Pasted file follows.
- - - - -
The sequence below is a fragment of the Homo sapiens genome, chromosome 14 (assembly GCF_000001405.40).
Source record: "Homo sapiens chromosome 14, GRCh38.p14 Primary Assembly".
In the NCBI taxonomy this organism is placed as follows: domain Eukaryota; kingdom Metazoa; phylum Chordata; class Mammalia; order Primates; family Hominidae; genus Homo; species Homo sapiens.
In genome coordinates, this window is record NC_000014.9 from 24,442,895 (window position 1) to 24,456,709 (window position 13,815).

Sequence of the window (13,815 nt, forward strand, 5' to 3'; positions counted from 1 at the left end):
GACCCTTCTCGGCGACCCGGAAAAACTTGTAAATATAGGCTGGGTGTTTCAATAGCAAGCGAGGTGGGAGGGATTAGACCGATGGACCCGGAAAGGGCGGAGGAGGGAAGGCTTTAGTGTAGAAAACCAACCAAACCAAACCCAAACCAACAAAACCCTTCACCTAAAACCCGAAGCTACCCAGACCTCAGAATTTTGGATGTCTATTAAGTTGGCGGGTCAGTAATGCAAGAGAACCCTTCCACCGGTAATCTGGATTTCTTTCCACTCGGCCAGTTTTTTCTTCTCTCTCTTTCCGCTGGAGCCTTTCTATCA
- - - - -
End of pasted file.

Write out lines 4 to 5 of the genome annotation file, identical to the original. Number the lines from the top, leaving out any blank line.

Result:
In genome coordinates, this window is record NC_000014.9 from 24,442,895 (window position 1) to 24,456,709 (window position 13,815).

Sequence of the window (13,815 nt, forward strand, 5' to 3'; positions counted from 1 at the left end):